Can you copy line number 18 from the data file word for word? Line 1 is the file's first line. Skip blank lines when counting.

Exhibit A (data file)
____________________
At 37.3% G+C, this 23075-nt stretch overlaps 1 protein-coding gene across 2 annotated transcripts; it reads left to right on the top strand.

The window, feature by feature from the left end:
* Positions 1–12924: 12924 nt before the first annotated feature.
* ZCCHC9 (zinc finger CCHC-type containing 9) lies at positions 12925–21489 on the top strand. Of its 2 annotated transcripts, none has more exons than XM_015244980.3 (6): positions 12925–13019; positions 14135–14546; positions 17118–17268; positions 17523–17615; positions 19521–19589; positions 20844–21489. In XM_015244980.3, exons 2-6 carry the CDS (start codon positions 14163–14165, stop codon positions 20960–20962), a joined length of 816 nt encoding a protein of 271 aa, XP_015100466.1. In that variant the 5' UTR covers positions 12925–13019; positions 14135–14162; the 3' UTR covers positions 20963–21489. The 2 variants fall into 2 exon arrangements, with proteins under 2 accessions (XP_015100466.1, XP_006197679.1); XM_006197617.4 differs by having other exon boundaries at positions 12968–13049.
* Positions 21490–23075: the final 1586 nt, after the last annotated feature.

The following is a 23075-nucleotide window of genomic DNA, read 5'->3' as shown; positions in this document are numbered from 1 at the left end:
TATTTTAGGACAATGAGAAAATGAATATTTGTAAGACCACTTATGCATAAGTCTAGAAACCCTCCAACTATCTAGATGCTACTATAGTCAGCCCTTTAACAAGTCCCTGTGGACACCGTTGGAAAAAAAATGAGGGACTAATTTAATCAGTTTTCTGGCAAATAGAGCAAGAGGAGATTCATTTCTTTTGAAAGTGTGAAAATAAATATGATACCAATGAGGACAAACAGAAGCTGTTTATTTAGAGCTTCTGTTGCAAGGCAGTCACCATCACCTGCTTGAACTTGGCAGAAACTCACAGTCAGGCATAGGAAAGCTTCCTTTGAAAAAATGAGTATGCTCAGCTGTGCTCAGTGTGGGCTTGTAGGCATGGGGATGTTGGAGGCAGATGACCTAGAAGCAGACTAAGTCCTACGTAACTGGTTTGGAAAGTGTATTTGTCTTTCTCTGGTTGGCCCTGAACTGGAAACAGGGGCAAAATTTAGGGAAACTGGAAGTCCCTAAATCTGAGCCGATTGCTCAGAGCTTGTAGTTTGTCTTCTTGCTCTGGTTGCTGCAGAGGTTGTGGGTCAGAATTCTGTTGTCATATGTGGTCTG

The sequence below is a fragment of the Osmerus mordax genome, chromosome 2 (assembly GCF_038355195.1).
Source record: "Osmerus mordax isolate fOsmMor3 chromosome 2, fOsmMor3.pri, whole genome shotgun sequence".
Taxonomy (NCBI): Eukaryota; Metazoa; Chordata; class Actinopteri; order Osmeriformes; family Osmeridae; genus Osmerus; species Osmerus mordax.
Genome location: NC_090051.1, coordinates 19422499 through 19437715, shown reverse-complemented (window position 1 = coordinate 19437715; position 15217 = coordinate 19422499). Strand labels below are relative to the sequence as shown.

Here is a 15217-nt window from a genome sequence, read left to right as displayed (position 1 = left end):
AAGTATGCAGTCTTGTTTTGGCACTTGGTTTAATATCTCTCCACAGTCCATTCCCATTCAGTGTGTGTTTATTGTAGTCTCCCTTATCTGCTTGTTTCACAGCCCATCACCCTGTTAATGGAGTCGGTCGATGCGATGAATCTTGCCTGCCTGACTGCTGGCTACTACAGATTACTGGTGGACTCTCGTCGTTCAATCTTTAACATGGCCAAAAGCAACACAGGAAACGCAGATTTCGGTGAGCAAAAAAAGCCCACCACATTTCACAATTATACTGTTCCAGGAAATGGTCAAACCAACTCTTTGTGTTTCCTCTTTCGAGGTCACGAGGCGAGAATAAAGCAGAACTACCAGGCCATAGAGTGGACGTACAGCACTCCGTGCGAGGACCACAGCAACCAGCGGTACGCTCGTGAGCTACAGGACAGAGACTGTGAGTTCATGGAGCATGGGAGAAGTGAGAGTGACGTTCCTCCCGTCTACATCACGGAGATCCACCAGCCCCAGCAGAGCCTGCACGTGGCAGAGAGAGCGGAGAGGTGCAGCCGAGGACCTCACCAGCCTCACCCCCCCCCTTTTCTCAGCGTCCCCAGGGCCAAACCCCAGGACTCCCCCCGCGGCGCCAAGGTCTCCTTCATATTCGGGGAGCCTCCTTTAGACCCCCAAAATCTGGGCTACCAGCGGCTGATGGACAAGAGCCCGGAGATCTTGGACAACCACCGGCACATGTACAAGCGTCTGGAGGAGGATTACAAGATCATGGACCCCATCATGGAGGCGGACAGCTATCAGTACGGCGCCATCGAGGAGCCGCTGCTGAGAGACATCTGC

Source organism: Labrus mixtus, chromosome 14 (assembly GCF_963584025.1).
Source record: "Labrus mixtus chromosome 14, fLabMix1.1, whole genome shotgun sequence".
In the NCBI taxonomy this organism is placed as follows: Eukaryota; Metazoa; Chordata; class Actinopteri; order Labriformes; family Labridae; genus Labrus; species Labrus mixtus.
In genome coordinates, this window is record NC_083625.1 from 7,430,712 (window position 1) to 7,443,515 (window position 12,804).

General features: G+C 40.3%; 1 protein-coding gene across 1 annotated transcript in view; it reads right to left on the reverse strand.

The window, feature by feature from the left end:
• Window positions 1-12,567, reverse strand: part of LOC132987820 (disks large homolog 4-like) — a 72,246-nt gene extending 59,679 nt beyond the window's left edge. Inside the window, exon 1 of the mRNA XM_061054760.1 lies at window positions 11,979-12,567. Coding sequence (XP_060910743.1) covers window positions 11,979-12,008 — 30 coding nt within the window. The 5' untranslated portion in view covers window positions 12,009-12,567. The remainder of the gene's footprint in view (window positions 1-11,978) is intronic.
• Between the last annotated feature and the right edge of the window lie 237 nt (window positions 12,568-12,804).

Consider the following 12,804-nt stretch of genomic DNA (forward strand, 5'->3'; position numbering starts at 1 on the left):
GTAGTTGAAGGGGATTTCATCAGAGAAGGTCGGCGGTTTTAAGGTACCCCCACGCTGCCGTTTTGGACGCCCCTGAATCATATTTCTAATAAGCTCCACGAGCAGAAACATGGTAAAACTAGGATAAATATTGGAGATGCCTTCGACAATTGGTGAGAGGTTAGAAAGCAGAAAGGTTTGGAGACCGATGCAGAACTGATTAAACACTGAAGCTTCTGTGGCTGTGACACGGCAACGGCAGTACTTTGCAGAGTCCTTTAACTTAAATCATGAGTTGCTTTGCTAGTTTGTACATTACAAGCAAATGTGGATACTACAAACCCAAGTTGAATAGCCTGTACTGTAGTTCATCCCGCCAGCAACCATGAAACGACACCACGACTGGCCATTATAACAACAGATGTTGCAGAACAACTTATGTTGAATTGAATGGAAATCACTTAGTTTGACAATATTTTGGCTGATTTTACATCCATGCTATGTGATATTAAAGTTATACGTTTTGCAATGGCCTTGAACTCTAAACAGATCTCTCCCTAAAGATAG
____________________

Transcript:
General features: G+C 40.3%; 1 protein-coding gene across 1 annotated transcript in view; it reads right to left on the reverse strand.